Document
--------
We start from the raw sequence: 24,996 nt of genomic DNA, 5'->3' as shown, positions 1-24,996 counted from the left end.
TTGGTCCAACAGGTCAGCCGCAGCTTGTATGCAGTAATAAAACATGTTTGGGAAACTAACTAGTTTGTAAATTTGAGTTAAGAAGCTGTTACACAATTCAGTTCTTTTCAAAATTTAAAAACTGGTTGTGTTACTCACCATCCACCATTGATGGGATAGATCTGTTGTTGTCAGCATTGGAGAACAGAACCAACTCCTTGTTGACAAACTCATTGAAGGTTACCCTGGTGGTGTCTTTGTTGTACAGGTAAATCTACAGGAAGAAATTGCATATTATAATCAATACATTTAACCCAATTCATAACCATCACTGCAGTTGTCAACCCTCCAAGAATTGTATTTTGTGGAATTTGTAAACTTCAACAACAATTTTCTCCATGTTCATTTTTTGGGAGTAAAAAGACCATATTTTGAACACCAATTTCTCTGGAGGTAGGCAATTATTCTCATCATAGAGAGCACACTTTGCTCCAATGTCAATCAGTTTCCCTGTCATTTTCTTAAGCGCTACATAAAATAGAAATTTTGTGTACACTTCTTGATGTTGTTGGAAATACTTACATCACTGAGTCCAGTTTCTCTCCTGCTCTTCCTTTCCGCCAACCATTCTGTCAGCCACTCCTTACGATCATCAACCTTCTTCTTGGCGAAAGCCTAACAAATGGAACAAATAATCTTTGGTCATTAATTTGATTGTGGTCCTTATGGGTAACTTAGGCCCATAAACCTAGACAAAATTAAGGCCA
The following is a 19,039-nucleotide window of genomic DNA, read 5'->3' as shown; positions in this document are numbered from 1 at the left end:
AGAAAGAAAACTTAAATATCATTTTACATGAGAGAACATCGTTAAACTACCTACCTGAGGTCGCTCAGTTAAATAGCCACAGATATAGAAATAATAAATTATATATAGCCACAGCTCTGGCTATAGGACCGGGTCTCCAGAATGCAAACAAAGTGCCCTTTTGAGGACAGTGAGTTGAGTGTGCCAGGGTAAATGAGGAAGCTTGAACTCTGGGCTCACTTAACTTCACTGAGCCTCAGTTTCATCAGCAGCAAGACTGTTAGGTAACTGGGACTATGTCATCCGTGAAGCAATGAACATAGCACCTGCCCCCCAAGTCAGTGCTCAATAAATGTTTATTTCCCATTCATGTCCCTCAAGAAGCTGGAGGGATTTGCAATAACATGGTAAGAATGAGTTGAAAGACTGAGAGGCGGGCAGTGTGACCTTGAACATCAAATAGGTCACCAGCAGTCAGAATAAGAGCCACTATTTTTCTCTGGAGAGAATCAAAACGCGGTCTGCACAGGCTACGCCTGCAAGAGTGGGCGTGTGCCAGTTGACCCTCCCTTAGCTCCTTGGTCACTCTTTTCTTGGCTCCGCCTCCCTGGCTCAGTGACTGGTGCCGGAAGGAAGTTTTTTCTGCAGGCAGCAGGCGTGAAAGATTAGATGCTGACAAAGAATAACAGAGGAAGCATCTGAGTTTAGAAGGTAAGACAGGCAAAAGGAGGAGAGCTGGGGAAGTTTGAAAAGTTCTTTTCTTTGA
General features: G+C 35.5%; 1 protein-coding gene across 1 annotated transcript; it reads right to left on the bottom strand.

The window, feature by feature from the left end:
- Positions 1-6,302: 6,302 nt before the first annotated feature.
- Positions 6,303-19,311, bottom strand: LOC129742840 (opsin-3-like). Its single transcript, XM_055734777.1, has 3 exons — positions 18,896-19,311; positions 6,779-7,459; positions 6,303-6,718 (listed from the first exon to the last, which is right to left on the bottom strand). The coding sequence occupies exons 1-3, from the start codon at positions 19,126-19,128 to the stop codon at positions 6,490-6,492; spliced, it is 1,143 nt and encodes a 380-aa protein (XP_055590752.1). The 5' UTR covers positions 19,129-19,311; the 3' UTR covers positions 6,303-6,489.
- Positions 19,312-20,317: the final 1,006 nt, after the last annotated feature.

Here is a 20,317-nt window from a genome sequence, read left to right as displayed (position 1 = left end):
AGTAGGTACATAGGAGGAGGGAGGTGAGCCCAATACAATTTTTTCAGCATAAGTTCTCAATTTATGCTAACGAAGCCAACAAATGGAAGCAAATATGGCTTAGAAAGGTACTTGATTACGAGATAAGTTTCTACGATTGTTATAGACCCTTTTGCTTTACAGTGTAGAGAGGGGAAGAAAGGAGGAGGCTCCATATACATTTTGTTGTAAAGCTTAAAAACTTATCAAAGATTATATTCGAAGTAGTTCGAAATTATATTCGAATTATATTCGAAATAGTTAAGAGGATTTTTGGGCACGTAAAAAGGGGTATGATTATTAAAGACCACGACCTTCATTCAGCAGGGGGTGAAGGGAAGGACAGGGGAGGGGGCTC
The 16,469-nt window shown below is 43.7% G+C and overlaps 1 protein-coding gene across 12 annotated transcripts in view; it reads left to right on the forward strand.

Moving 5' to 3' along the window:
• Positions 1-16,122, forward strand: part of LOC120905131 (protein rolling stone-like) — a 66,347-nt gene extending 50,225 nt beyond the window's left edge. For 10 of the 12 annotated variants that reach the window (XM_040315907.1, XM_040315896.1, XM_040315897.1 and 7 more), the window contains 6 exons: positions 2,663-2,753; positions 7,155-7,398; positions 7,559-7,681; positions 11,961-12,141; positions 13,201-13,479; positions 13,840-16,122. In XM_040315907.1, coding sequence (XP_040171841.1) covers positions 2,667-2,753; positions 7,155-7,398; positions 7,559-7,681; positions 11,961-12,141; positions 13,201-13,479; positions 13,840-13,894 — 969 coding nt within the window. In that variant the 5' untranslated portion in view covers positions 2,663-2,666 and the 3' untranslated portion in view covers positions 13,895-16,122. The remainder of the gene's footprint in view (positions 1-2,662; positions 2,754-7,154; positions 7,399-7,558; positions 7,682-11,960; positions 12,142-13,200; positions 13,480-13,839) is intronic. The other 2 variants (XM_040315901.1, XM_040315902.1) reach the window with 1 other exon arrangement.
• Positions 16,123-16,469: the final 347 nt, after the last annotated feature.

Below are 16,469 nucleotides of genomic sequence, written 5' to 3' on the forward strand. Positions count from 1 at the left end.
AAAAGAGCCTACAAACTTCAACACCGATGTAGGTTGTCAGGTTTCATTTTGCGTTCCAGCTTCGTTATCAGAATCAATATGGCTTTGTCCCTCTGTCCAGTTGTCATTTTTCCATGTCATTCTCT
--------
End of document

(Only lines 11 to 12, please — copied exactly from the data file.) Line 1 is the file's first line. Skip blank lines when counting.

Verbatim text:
AGTAGGTACATAGGAGGAGGGAGGTGAGCCCAATACAATTTTTTCAGCATAAGTTCTCAATTTATGCTAACGAAGCCAACAAATGGAAGCAAATATGGCTTAGAAAGGTACTTGATTACGAGATAAGTTTCTACGATTGTTATAGACCCTTTTGCTTTACAGTGTAGAGAGGGGAAGAAAGGAGGAGGCTCCATATACATTTTGTTGTAAAGCTTAAAAACTTATCAAAGATTATATTCGAAGTAGTTCGAAATTATATTCGAATTATATTCGAAATAGTTAAGAGGATTTTTGGGCACGTAAAAAGGGGTATGATTATTAAAGACCACGACCTTCATTCAGCAGGGGGTGAAGGGAAGGACAGGGGAGGGGGCTC
The 16,469-nt window shown below is 43.7% G+C and overlaps 1 protein-coding gene across 12 annotated transcripts in view; it reads left to right on the forward strand.